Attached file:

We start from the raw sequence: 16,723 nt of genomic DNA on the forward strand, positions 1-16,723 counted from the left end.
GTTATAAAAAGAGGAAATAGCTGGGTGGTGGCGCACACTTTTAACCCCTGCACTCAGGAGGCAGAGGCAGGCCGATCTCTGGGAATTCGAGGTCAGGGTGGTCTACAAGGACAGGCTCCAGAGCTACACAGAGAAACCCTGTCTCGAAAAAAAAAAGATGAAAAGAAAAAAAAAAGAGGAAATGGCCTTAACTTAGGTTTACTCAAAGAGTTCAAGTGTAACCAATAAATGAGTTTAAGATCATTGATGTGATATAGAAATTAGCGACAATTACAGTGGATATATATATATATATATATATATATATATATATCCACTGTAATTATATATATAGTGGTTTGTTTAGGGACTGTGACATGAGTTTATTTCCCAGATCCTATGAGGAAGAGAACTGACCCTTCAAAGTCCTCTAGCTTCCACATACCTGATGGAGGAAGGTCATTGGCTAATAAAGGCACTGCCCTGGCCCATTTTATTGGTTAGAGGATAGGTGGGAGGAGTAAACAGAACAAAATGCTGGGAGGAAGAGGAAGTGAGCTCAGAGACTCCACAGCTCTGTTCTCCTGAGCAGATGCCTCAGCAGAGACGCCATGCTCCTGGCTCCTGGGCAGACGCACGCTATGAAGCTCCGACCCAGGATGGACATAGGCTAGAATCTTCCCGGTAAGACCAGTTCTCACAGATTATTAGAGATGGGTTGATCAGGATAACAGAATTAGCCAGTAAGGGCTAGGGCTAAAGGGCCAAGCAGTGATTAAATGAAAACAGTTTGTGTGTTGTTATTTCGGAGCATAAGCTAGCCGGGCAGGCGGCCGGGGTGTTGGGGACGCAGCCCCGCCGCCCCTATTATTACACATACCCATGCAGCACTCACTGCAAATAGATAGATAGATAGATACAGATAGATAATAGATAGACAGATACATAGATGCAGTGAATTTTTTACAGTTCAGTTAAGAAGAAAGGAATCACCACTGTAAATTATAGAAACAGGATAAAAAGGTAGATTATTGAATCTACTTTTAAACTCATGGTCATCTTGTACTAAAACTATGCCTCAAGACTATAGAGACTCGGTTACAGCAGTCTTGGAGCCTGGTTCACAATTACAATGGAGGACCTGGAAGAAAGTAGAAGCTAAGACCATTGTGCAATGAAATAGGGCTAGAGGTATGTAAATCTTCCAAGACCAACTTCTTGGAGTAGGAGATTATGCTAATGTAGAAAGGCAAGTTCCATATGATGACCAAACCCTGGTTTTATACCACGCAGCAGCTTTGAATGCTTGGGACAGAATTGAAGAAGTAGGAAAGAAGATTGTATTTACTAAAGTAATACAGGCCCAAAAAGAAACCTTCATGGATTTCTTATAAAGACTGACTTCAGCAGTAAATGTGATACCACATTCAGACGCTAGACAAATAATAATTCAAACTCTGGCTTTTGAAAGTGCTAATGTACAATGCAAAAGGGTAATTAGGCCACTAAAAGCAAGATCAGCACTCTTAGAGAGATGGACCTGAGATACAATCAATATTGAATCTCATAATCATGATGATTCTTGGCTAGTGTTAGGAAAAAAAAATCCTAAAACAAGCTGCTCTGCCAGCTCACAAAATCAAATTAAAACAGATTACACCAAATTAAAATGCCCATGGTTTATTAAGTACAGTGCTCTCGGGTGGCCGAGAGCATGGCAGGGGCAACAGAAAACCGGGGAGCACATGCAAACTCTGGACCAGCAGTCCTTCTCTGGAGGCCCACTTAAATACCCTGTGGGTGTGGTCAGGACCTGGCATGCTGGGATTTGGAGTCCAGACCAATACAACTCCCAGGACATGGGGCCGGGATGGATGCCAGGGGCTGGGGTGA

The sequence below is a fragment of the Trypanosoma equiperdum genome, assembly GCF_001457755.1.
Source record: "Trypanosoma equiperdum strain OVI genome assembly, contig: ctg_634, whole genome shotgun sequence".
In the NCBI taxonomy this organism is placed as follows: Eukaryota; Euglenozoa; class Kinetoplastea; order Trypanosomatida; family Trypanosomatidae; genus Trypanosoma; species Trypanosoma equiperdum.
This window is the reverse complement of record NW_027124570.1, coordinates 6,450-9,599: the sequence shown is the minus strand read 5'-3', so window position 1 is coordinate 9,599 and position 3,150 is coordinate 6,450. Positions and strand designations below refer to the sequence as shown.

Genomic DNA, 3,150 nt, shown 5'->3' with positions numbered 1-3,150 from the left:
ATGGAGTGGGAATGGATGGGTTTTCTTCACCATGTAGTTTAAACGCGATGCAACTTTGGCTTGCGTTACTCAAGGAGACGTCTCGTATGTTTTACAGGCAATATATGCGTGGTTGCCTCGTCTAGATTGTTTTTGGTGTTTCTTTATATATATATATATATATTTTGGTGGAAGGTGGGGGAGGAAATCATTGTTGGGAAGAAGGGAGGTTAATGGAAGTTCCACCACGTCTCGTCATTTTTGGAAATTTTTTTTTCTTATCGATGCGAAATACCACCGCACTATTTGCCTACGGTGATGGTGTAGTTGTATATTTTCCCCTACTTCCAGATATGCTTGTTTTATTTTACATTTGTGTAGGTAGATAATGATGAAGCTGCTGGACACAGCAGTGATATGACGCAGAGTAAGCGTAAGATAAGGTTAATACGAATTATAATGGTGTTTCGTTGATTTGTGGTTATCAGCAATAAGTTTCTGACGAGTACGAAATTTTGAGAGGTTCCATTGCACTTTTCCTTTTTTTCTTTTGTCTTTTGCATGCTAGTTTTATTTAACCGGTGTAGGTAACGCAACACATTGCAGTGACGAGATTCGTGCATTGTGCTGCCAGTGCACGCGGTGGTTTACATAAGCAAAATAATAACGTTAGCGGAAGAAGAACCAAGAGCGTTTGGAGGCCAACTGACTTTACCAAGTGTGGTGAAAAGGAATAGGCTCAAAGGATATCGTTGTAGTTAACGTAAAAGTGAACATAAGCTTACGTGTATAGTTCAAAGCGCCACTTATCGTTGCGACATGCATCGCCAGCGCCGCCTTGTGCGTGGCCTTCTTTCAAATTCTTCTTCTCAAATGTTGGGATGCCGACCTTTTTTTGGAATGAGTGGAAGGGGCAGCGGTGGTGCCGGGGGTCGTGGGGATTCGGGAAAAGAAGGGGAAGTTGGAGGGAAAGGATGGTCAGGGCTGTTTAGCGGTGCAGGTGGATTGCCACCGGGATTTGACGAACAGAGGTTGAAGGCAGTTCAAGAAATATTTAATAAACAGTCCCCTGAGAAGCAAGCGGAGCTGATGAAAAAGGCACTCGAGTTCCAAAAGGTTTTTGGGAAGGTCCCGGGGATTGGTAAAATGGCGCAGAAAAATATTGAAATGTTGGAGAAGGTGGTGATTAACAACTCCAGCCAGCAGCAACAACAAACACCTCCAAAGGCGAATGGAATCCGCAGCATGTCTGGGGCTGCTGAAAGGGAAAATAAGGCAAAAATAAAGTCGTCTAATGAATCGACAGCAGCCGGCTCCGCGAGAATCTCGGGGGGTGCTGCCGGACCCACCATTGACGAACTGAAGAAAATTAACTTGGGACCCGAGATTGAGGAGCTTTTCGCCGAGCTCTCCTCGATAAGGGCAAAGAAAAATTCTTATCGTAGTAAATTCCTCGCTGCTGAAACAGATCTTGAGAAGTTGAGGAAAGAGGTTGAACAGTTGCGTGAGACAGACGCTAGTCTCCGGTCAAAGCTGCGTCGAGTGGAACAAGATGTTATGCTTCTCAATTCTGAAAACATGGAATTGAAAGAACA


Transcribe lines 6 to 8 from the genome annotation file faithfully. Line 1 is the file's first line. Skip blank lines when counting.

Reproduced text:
This window is the reverse complement of record NW_027124570.1, coordinates 6,450-9,599: the sequence shown is the minus strand read 5'-3', so window position 1 is coordinate 9,599 and position 3,150 is coordinate 6,450. Positions and strand designations below refer to the sequence as shown.

Genomic DNA, 3,150 nt, shown 5'->3' with positions numbered 1-3,150 from the left:
ATGGAGTGGGAATGGATGGGTTTTCTTCACCATGTAGTTTAAACGCGATGCAACTTTGGCTTGCGTTACTCAAGGAGACGTCTCGTATGTTTTACAGGCAATATATGCGTGGTTGCCTCGTCTAGATTGTTTTTGGTGTTTCTTTATATATATATATATATATTTTGGTGGAAGGTGGGGGAGGAAATCATTGTTGGGAAGAAGGGAGGTTAATGGAAGTTCCACCACGTCTCGTCATTTTTGGAAATTTTTTTTTCTTATCGATGCGAAATACCACCGCACTATTTGCCTACGGTGATGGTGTAGTTGTATATTTTCCCCTACTTCCAGATATGCTTGTTTTATTTTACATTTGTGTAGGTAGATAATGATGAAGCTGCTGGACACAGCAGTGATATGACGCAGAGTAAGCGTAAGATAAGGTTAATACGAATTATAATGGTGTTTCGTTGATTTGTGGTTATCAGCAATAAGTTTCTGACGAGTACGAAATTTTGAGAGGTTCCATTGCACTTTTCCTTTTTTTCTTTTGTCTTTTGCATGCTAGTTTTATTTAACCGGTGTAGGTAACGCAACACATTGCAGTGACGAGATTCGTGCATTGTGCTGCCAGTGCACGCGGTGGTTTACATAAGCAAAATAATAACGTTAGCGGAAGAAGAACCAAGAGCGTTTGGAGGCCAACTGACTTTACCAAGTGTGGTGAAAAGGAATAGGCTCAAAGGATATCGTTGTAGTTAACGTAAAAGTGAACATAAGCTTACGTGTATAGTTCAAAGCGCCACTTATCGTTGCGACATGCATCGCCAGCGCCGCCTTGTGCGTGGCCTTCTTTCAAATTCTTCTTCTCAAATGTTGGGATGCCGACCTTTTTTTGGAATGAGTGGAAGGGGCAGCGGTGGTGCCGGGGGTCGTGGGGATTCGGGAAAAGAAGGGGAAGTTGGAGGGAAAGGATGGTCAGGGCTGTTTAGCGGTGCAGGTGGATTGCCACCGGGATTTGACGAACAGAGGTTGAAGGCAGTTCAAGAAATATTTAATAAACAGTCCCCTGAGAAGCAAGCGGAGCTGATGAAAAAGGCACTCGAGTTCCAAAAGGTTTTTGGGAAGGTCCCGGGGATTGGTAAAATGGCGCAGAAAAATATTGAAATGTTGGAGAAGGTGGTGATTAACAACTCCAGCCAGCAGCAACAACAAACACCTCCAAAGGCGAATGGAATCCGCAGCATGTCTGGGGCTGCTGAAAGGGAAAATAAGGCAAAAATAAAGTCGTCTAATGAATCGACAGCAGCCGGCTCCGCGAGAATCTCGGGGGGTGCTGCCGGACCCACCATTGACGAACTGAAGAAAATTAACTTGGGACCCGAGATTGAGGAGCTTTTCGCCGAGCTCTCCTCGATAAGGGCAAAGAAAAATTCTTATCGTAGTAAATTCCTCGCTGCTGAAACAGATCTTGAGAAGTTGAGGAAAGAGGTTGAACAGTTGCGTGAGACAGACGCTAGTCTCCGGTCAAAGCTGCGTCGAGTGGAACAAGATGTTATGCTTCTCAATTCTGAAAACATGGAATTGAAAGAACA